GARLAND — Mayor Winifred Murphy kicked off a series of forum Tuesday afternoon with a mission of moving the town forward.
During the daytime session, Murphy met with a few residents and discussed topics ranging from streets and duties for elected officials. A night session followed to accommodate the work schedules of residents.
“We need to move Garland forward together,” Murphy said. “As mayor it’s not a power thing to me. I grew up in Garland and I want to see it progress. All of the commissioners have a concern for Garland.”
She went on to say commissioners have different opinions about certain matters and encouraged residents to become more involved to voice their opinions. The informal meeting allowed residents and business owners like Randy Bartlett and Thomas Williams to talk about concerns. Bartlett said he would like to see street improvement such as parking striping near Rotary Park.
While talking about the Garland’s Board of Commissioners decision to move the police station to the annex building from town hall, Williams questioned if the department needed all of the space. The annex is currently being used for community gatherings and groups. Commissioners said business owners wanted to increase police visibility. Murphy, who was against the decision, said the abandoned ABC (Alcoholic Beverage Control) building could be used as an alternative, if repairs to the roof and floor are made. When the decision was made, the old fire department section next to town hall was also suggested.
“There’s a lot of work to be done before anything happens,” Murphy said.
Attendees also asked about the town’s financial situation and issues from the past, dating back to 2012. The town went through internal control issues and problems such as returned checks because of insufficient funds. Murphy applauded the work of Town Clerk/Finance Officer Pamela Cashwell for record keeping. She also mentioned the importance of record keeping and holding on to receipts.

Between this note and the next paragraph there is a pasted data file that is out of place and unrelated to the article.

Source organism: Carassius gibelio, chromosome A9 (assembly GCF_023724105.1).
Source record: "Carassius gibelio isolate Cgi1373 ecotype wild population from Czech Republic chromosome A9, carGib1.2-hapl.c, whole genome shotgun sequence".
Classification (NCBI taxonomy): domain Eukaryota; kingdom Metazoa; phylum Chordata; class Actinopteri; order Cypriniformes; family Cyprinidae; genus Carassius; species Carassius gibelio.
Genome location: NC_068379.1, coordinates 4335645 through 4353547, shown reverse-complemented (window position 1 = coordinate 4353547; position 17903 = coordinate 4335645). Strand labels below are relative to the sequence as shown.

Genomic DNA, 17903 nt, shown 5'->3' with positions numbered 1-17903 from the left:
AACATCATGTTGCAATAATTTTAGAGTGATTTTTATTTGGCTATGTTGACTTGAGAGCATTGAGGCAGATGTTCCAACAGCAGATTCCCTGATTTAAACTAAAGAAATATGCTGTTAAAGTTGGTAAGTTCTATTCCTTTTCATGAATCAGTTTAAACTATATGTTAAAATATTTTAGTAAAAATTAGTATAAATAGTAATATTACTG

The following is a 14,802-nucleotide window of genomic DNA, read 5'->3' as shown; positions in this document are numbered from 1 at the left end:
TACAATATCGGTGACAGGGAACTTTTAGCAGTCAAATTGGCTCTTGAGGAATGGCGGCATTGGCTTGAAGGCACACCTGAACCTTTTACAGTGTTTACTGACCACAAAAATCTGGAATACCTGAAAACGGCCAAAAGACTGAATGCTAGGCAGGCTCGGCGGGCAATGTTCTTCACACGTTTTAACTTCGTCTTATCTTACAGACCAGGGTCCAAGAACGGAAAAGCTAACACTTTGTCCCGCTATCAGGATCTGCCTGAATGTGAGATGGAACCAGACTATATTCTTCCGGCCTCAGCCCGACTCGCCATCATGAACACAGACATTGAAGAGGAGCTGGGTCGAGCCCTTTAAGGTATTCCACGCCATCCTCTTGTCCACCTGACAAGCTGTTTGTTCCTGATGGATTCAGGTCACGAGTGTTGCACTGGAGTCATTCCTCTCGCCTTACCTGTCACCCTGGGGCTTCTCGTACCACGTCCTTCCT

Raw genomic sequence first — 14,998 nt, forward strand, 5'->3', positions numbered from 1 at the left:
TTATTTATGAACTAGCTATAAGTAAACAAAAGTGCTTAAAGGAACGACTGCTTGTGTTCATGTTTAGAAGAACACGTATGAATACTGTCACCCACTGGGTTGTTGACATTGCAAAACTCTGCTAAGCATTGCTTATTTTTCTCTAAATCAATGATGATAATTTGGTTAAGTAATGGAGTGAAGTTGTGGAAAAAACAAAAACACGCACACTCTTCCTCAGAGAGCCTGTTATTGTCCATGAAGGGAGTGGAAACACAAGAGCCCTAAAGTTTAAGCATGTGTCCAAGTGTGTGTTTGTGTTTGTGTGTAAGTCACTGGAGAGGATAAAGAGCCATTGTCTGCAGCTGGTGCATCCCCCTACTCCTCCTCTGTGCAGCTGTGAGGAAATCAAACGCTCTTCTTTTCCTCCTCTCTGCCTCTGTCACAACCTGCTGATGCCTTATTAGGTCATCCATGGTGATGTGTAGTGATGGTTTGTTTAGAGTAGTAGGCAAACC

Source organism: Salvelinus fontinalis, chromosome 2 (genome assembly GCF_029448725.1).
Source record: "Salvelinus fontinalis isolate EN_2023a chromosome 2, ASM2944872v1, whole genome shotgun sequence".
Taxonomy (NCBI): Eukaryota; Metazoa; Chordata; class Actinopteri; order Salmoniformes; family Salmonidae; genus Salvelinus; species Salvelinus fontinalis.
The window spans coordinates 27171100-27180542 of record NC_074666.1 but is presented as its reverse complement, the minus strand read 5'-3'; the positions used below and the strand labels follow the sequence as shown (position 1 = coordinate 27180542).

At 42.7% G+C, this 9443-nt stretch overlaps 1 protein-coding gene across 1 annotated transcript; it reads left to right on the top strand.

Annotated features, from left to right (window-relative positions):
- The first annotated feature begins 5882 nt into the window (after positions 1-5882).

“It’s about accountability,” Cashwell said about the messy mismanagement of the past. “You could have brought in 10 lawyers that were Harvard educated and they wouldn’t know what was what.”
For many months, public works has been an issue among commissioners, applicants and employees. According to information presented during the meeting, they issue may become resolved with new employees.Donald Lawson was recently hired and will be joined soon by Lynn Pope, who previously worked for the Sampson County Public Works Department. Currently, Envirolink provides licensed water/sewer services to the town, but after Lawson and Pope receive certifications, they will no longer need the company that has a $70,000 annual contract with the town.
The year is coming to an end, but Murphy stressed the importance of looking beyond 2018. She said a lot of towns associated with the North Carolina League of Municipalities are looking to 2030. The purpose is to have a vision for improvement, with help from members of the organization.
“Right now there has not been a lot of visioning honestly,” Murphy said. “Otherwise we wouldn’t be in such poor shape with our infrastructure, with our roads and our streets.”
Water pumps, which are decades old, were also a concern. Some have been around for 50 years.
“Those things are priorities,” she said about improving the situation and problems such as potholes and unpaved streets.
Another session is scheduled for Tuesday, Jan. 2, 2018. An agenda includes discussion for public safety, streets, traffic, economic growth and citizen services. Throughout 2018, the meetings are set for 1 p.m. and 6 p.m. on the first Tuesday of each month.
(Chase Jordan | Sampson Independent)
(Chase Jordan | Sampson Independent)
Reach Chase Jordan at 910-249-4617. Follow us on Twitter at @SampsonInd and like us on Facebook.